Electronic Discovery Bulletin May 2016
The following is a compendium of articles and case law that may be of interest to our AG offices that are dealing with electronic discovery issues. Neither the National Association of Attorneys General nor the National Attorneys General Training & Research Institute expresses a view neither as to the accuracy of the articles nor as to the position expounded by the authors of the hyperlinked articles.
New E-Discovery Glossary Available
The Electronic Discovery Reference Model (EDRM) released a comprehensive e-discovery glossary, containing definitions of more than 1,400 e-discovery and information governance terms. The terms are listed in alphabetical order with definitions and attributions where appropriate. The glossary can be accessed at www.edrm.net/resources/glossaries/glossary.
British High Court Approves Use of Predictive Coding
The British High Court for the first time on its own volition issued an order approving the use of predictive coding despite the objection of one party. In last month’s issue of the NAGTRI E-Discovery Bulletin, we reported that the court had approved its use in Pyrrho Investments Ltd. v. MWB Property Ltd., EWHC 256 (2016), but only after both parties agreed to its use and merely sought approval from the court.
Former NY District Judge Scheindlin on E-Discovery
In her first interview since leaving the U.S. District Court for the Southern District of New York bench, former Judge Shira Scheindlin comments on topics including the significance of her rulings in Zubalake and Pension Committee, thoughts about amended Rule 37 and the most pressing current e-discovery issues. The interview, conducted by Jason Krause of the Association of Certified E-Discovery Specialists (ACEDS), can be accessed at http://www.aceds.org.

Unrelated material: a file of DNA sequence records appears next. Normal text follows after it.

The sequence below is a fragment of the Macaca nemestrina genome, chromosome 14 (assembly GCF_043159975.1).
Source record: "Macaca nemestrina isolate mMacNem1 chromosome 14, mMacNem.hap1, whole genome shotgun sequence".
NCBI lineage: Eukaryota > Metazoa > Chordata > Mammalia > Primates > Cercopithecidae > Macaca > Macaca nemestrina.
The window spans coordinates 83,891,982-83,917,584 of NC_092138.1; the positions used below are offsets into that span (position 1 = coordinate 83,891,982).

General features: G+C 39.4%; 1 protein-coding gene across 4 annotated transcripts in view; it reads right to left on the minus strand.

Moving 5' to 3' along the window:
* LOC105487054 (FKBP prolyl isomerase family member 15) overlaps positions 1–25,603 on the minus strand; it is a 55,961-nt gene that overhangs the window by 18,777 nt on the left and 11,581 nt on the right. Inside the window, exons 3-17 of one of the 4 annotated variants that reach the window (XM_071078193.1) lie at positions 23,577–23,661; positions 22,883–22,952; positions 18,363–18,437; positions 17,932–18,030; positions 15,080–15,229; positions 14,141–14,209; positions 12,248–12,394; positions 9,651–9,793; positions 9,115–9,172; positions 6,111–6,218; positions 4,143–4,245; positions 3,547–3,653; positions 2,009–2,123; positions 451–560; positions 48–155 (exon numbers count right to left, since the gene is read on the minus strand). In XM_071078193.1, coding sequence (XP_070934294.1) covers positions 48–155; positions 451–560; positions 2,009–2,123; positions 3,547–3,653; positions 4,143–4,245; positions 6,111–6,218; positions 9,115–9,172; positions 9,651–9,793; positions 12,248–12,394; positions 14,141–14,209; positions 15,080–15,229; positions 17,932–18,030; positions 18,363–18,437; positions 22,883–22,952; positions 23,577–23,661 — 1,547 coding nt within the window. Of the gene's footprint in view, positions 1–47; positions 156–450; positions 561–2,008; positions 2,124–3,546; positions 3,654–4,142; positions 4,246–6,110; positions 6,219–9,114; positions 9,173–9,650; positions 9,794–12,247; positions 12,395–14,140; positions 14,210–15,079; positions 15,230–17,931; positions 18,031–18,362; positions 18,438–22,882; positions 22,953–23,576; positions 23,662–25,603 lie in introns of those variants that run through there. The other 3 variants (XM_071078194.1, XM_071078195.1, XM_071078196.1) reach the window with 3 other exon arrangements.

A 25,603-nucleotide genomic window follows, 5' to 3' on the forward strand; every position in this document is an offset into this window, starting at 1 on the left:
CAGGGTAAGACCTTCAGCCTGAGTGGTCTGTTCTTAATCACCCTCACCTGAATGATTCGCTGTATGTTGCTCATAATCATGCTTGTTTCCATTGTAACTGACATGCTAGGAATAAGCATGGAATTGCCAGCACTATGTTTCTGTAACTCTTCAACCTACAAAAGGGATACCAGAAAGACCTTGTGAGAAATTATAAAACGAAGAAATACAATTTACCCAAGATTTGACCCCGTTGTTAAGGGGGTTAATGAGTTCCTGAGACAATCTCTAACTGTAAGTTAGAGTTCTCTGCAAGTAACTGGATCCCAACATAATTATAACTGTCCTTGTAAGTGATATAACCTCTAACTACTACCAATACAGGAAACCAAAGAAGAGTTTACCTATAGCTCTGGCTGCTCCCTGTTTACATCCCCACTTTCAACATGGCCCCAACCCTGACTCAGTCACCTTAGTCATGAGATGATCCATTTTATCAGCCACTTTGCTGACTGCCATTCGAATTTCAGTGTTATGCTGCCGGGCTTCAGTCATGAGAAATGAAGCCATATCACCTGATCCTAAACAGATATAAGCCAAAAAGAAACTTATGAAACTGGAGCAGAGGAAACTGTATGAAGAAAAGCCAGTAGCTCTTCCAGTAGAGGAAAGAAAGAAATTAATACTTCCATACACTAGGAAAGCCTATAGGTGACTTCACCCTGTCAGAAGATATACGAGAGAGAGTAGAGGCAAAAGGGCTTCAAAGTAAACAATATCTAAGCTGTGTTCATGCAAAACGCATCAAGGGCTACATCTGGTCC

Sedona Conference Publishes Patent Litigation Chapter
The Sedona Conference Working Group 10 announced the publication of the public comment version of the Commentary on Patent Litigation Best Practices: Chapter on Heightened Pleading Standards. Form 18 of the Federal Rules of Civil Procedure has in the past provided a basic format for pleading claims of direct patent infringement. Its bright line standard largely avoided controversy over the level of detail required to plead an infringement claim. However, the Federal Judicial Conference repealed Form 18 effective December 15, 2015, creating the potential for disputes over the amount of information required to plead infringement claims under the U.S. Supreme Court’s Iqbal and Twombly decisions. This chapter provides guidance on the level of detail to now be included with the pleadings, both from the perspective of the minimum requirements set by those two cases and from the perspective of what additional information should be further encouraged from both parties to promote efficient resolution of disputes. If adopted, the Principles and Best Practices of this chapter could streamline the pleading process. The chapter can be accessed at www.thesedonaconference.org, and comments should be sent to email@example.com by August 15, 2016.
Changing Trends in Data Collection
The challenges of collecting data from mobile devices, stored data in the cloud, social media and other sources of potential relevant information often require the use of new technologies. However, new technologies raise questions that must be answered: 1) how the technology works; 2) how users interact with the technology; 3) where all the data is stored; and 4) how the data is stored. A new article in Peer to Peer Magazine, “Data Collection: Embracing New Technologies and Abandoning Old Paradigms,” is designed to help readers understand more about the changing trends in data collections and computer forensics. The article may be accessed at www.ediscovery.com/cms/pdf/iltanet-data-collection-may2016.pdf.